If the portrait, in its classic sense, has the function to offer us a "closer look at", a "getting to know" the painted subject, what do portraits, such as these, that fall somehow short of fulfilling this proposal, offer in and as consolation? Like in "life", it is often an unfulfilled expectation and its accompanying disappointment that wake us out of our slumbers into a new realm of consciousness, and, given half a chance, these paintings tend to do exactly that. They "disappoint", in that their characteristic surfaces, be they hair, facial feature, skin or cloth, offer only a bare minimum of information about their subjects, which have, rather, an almost cartoon-like two-dimensionality. The hair is almost wig-like, the eyes, often only a stroke with a dot in its center, the clothing; a band of horizontal paint is a shirt collar, etc. In the classical portrait, on first glance, depiction of the model is its main function, (or at least seemingly so). In Modlmayr's portraits, however, it is the subtle absence of visual or "biographical" information, --this "broken promise", that moves to center as the paintings new first function, its new subject, encouraging in us the formulation of a new understanding. In each pair of portraits, we look at two models: the model in one painting, the artist's self-portrait in the second, but without "knowing" them better for the act of looking (although they are indeed the only and central figures on the canvases). This, in itself, is,> of course, not exactly new. If we consider the 20th century portraits of Dali, Picasso and Bacon (there are many others), the model is not painted in the purely representational sense. His/her image has been disrupted;--exaggerated, rearranged, deconstructed, ---and we are encouraged to find meaning in what is other than photographic likeness; i.e. in the act of disruption itself. For some of us, even a century later, this is still a stretch, but we have all learned to accept and even appreciate it as an act of either artistic freedom, necessary rebellion or the inevitable evolution of painting. In Modlmayr's work, the photographic likeness to the model is, however, still enough "there" to be recognizable, though trembling. Or rather, let's say, there is enough likeness to be "some" likeness, "a" likeness, --be it real or fictitious—to a model. And so the shift, the displacement away from representation is a very slight one, and for reason of that slightness, all the more "unheimlich", in the Freudian sense of the word. This is also due to the fact that in these portraits, the subject still intends, or pretends (this we cannot know) to be "true to life",--it stays dutifully in its position at the center of the canvas, and thus in the center of what we sense is either "real" or possibly so. Dutiful but not passive---for in some of the paintings, the subject either literally "turns its back" to us, revealing only hair and shoulders, in others it looks mostly away from us. In another portrait, where the model is blond and blue-eyed, Modlmayr paints her self-portrait using the same yellow and blue palette, as a blond with blue eyes (in all other portraits, she is, a brown eyed brunette). These playful, and at times surprising variations remain, however, still very much within a realm of possibilities we can imagine as "real", and are, for that reason, less unnerving than the subtle and continuous displacement on the level of representation throughout. By extension, that which is, at first glance still representational, even anachronistic, may be seen as that which, after further consideration, is what is most stunningly current about the work. For it is Modlmayr's restricted use of the representational which allows a new sense of subject to emerge---one that is neither biographical, literal or analogical, but one that is also not disruptive to these, the biographical, literal or analogical.Through a very keen understanding of (be it conscious or intuitive) of the truly subversive nature of disruption, she moves our attention ever so carefully to a new treatment of the question of simple likeness vs. non-likeness. The head, the face, the shoulders, these are all painted, readable, understandable, but skillfully reduced to a carefully measured minimum, and it is that minimum, with its delicate, proportioned use of likeness, that provides this work with its very particular tension, originality and unique charm.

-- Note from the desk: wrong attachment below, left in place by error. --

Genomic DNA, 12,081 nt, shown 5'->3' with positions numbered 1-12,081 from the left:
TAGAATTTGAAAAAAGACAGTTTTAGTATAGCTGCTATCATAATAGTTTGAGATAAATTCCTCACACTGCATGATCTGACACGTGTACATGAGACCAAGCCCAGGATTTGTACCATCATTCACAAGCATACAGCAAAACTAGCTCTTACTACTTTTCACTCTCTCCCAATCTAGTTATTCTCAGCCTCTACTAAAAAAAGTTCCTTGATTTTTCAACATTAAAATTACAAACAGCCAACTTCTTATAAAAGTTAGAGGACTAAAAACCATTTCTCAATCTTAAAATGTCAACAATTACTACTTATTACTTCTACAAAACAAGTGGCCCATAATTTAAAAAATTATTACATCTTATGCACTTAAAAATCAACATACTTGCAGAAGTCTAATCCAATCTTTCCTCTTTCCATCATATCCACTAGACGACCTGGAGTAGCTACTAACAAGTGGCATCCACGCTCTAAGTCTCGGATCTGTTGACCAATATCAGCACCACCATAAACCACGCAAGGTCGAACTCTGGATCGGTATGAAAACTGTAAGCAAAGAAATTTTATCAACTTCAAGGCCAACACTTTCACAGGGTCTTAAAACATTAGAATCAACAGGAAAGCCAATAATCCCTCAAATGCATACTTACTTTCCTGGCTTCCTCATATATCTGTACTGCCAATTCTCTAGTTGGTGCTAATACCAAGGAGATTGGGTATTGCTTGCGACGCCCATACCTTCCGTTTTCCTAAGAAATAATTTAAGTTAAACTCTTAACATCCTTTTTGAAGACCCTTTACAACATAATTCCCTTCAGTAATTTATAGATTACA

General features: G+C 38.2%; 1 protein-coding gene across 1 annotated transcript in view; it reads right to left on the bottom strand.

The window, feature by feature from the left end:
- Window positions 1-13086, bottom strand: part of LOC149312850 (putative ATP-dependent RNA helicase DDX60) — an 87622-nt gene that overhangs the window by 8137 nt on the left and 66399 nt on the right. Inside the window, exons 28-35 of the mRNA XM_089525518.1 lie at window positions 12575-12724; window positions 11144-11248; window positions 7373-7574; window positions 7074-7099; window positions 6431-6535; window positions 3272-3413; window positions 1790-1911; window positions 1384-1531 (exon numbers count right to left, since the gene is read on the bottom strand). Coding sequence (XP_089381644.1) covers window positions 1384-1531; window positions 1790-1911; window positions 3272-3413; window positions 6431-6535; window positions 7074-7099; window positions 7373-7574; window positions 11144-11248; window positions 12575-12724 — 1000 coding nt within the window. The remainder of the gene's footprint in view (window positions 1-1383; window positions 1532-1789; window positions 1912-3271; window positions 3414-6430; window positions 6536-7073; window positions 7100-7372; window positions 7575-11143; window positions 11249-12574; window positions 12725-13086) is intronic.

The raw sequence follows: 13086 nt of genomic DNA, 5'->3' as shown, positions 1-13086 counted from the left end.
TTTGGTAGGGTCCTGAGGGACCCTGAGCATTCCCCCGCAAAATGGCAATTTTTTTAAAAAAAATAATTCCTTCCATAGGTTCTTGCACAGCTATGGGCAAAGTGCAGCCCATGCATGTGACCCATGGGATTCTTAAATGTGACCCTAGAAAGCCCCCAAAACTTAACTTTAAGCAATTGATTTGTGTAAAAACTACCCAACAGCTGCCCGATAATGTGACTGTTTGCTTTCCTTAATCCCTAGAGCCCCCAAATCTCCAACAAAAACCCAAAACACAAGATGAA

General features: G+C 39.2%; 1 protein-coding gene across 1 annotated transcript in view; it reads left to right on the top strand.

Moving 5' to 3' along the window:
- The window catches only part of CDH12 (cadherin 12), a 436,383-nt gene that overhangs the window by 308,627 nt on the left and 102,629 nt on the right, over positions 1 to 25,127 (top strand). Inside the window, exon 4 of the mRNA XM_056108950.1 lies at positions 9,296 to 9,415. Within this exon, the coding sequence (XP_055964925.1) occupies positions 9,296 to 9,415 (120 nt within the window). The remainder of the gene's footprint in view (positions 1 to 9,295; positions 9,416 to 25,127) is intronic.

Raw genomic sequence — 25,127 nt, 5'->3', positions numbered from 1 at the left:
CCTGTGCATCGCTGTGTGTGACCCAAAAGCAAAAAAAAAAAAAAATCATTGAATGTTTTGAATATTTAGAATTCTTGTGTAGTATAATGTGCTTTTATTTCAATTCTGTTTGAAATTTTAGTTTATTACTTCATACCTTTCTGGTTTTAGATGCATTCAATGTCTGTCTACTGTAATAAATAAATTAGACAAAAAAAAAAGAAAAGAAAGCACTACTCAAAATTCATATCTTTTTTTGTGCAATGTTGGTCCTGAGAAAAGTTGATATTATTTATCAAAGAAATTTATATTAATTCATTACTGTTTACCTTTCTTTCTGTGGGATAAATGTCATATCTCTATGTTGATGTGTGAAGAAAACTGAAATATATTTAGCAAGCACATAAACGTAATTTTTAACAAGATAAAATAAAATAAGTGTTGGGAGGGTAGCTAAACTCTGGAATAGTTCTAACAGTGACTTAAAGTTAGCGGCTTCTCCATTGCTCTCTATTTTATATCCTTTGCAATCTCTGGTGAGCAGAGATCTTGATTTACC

It is, finally, as if the act of depiction has been here newly poured into a form, and thus reinstated for a generation of artists, in a new way. No longer is portraiture the depiction of a model, a person or a theme,--yes, that is all there, but not that only---but rather a depiction of painting itself, i.e. the act of looking and seeing as subject, the choice of colors as subject, the stroke of the brush as subject, the texture of paint, i.e. a thickening at the neckline, its thinning around an ear; the background's waxy strokes—as subject.
Modlmayr reminds us that painting was, and still is, above all things, application of paint on canvas, and that is, in itself, enough. But not abstract painting, not color or form and texture only. Or rather, not the one and not the other, but rather the inclusion of both and of all. And so as we emerge slowly, finally, out from a period of many years of deconstruction—we are all more than ready to greet this new consciousness, one of a re-construction; the revitalization of elements, ideas, forms and meanings, in such acts as these paintings are, of what may be understood as the intentional creation of new consciousness. Lord knows, Art and all of us could use it. --